A variation of the pour-over process utilizes a ladle having a teapot spout communicating with the bottom end of the ladle. The teapot spout ladle also includes a dividing wall extending upwardly from the bottom of the ladle and forming a compartment within the ladle for containing the magnesium containing alloy or other nodularizing agent. The dividing wall must reach higher than the highest point of the entrance of the spout into the ladle so that when the molten iron is poured into the teapot spout, the ladle fills from the bottom up, and there is little turbulence when the magnesium containing compartment is flooded.

With this teapot ladle process, it has in the past been assumed that gases, including magnesium fumes, must be allowed to escape from the ladle during the reaction in order to prevent a pressure build-up within the ladle. It has been assumed that such a pressure build-up would cause the molten iron to be blown back out of the teapot spout or cause the ladle to explode. Therefore, although the ladle has been covered on top with a cast iron plate to reduce fuming and to prevent iron from splashing out of the ladle, enough play has been allowed between the top of the ladle and the cast iron plate to equalize the interior pressure build-up with the outside atmosphere. During the reaction, only gases were permitted to escape.

Typically, the cast iron plate has a hole therein positioned above the magnesium containing compartment so that the magnesium containing alloy can be easily placed in the compartment, and a cover is slid over the opening during the reaction.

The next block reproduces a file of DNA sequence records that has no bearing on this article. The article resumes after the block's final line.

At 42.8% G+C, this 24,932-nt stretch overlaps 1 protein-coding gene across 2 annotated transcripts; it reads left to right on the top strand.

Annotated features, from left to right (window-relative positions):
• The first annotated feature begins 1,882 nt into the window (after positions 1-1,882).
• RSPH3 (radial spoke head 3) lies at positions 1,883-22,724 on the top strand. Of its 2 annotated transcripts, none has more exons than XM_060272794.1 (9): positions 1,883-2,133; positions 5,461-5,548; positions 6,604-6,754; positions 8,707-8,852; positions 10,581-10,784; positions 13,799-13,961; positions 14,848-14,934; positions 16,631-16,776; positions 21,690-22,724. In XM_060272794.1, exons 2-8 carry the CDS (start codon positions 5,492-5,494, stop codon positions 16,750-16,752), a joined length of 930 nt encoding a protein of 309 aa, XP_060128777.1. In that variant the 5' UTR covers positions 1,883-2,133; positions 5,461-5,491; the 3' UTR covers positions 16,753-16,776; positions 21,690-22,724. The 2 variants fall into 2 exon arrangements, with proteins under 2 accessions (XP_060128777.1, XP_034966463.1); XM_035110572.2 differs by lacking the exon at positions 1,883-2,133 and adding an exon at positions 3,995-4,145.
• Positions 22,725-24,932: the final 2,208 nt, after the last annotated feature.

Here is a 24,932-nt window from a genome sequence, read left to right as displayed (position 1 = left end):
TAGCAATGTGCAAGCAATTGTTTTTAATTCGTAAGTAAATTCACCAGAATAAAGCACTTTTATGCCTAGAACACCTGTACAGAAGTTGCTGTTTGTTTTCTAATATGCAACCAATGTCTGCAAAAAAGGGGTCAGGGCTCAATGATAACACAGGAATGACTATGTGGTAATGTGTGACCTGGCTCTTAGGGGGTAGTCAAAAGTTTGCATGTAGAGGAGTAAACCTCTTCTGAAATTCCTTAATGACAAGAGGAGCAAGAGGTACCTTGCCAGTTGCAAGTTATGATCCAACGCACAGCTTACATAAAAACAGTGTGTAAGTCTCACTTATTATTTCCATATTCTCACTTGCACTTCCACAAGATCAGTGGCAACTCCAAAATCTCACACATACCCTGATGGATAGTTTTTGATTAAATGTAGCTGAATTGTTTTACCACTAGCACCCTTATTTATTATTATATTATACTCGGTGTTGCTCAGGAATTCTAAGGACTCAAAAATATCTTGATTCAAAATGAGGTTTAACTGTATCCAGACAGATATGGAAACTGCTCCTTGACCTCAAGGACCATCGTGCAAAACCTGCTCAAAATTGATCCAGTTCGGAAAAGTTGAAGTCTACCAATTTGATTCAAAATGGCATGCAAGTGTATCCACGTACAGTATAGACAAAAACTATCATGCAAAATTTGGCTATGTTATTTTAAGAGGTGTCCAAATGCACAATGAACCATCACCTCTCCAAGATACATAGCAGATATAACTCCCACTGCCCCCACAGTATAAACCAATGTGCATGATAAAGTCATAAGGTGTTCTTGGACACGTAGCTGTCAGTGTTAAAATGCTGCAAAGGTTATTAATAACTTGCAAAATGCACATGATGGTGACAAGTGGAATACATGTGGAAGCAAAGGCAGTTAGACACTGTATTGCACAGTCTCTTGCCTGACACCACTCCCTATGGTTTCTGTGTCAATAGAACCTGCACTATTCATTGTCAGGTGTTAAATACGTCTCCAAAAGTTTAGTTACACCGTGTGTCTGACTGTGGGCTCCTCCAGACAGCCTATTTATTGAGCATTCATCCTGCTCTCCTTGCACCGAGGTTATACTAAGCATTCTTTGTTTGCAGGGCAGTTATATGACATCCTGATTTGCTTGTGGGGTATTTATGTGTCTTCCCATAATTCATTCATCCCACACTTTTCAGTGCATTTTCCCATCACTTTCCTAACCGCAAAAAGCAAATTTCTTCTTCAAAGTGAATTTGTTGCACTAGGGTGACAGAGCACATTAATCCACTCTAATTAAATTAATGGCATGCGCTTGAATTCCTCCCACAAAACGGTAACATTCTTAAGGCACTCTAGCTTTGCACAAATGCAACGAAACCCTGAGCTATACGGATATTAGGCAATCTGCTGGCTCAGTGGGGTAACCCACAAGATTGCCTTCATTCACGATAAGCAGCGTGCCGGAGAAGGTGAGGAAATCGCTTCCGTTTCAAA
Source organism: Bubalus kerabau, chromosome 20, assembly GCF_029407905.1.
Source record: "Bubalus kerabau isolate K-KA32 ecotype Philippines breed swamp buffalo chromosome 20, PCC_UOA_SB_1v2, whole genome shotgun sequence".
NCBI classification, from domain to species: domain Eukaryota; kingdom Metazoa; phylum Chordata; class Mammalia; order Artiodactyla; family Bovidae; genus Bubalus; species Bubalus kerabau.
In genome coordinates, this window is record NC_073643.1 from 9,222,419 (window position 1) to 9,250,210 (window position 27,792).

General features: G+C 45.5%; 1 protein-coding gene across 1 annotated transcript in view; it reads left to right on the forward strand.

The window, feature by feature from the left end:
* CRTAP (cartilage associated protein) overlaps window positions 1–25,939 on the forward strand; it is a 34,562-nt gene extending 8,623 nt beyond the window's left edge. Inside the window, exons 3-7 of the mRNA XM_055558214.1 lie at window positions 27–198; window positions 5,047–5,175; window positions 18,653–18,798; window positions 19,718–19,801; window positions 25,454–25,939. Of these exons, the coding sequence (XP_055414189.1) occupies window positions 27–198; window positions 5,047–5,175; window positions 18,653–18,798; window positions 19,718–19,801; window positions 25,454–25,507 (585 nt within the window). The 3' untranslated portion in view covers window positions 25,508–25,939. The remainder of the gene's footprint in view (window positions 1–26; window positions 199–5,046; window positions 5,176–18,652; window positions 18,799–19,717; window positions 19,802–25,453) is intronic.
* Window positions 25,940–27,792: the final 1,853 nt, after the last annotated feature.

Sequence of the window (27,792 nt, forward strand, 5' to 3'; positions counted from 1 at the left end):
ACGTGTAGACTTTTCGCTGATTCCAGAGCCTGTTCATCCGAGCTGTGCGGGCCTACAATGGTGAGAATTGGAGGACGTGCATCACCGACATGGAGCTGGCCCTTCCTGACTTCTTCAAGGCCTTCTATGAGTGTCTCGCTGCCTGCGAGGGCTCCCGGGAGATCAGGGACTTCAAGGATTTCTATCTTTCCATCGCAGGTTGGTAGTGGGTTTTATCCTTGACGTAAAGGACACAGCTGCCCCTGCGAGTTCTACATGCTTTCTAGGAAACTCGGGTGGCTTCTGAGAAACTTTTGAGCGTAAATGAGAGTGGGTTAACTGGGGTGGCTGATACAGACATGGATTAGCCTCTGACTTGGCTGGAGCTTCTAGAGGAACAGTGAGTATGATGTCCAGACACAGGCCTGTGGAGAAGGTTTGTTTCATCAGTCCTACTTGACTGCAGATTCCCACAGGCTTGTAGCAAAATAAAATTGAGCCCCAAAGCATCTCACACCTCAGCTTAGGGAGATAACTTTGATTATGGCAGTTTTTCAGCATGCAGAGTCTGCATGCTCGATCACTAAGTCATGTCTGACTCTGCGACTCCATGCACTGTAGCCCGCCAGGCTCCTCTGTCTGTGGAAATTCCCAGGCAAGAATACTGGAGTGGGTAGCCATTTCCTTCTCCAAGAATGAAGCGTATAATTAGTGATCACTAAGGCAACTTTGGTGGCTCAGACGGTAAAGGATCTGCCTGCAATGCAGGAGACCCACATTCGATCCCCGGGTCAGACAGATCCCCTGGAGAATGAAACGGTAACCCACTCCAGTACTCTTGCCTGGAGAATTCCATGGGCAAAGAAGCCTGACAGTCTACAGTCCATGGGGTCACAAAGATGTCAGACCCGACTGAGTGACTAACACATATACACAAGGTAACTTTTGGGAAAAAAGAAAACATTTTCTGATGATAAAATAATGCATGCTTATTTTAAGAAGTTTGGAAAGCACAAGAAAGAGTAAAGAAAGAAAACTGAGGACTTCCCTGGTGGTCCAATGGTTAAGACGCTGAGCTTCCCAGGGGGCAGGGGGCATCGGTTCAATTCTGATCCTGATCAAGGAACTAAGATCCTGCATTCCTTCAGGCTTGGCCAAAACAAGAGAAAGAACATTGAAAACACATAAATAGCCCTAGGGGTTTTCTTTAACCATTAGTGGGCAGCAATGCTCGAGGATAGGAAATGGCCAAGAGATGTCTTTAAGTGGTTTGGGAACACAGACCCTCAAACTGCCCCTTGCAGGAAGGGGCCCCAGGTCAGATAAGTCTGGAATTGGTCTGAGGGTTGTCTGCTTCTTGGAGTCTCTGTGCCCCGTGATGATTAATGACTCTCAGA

Disadvantages of this process utilizing a ladle with a teapot spout are that a small amount of magnesium fumes escape during the reaction, and that heat is lost. A further disadvantage is that a significant portion of the magnesium is lost in the form of magnesium oxide or magnesium sulfide. Since magnesium containing alloys are relatively expensive, it would be desirable to increase the magnesium recovery of the process.

Attention is directed to the following U.S. patents which relate to the field of the present invention:

______________________________________Patentee  U.S. Pat. No.   Issued______________________________________Windish   4,391,636       July 5, 1983Mannion   4,312,668       January 26, 1982McPherson 4,210,195       July 1, 1980Roberts   4,134,757       January 16, 1979Cole      4,033,766       July 5, 1977Alt       3,955,974       May 11, 1976Lee       3,870,512       March 11, 1975Kusaka    3,833,361       September 3, 1974McCaulay  3,819,365       June 25, 1974Anders    3,802,680       April 9, 1974Mantell   3,650,516       March 21, 1972Parlee    3,619,173       November 9, 1971______________________________________
SUMMARY OF THE INVENTION

The invention provides a ladle adapted for treatment of molten iron with a reactant, the ladle comprising a main chamber having sealed top and bottom ends, a teapot spout communicating with the bottom end of the ladle, and a dividing wall extending upwardly inside the main chamber from the bottom end of the ladle and forming a compartment within the main chamber, the compartment being adapted to contain the reactant. The ladle further comprises an opening in the top end of the main chamber to allow placement of the reactant in the ladle compartment, and an airtight cover, i.e. pressure sealed, adapted to be mounted on the top end of the main chamber to cover the opening.

In the preferred embodiment, the airtight cover is movably mounted on the top end of the main chamber by a hinge, the airtight cover being movable between a first position wherein the airtight cover engages the top end of the main chamber and closes the opening in the top end, a second position wherein the airtight cover is at an angle relative to the top end so as to allow access to the opening in the top end of the main chamber.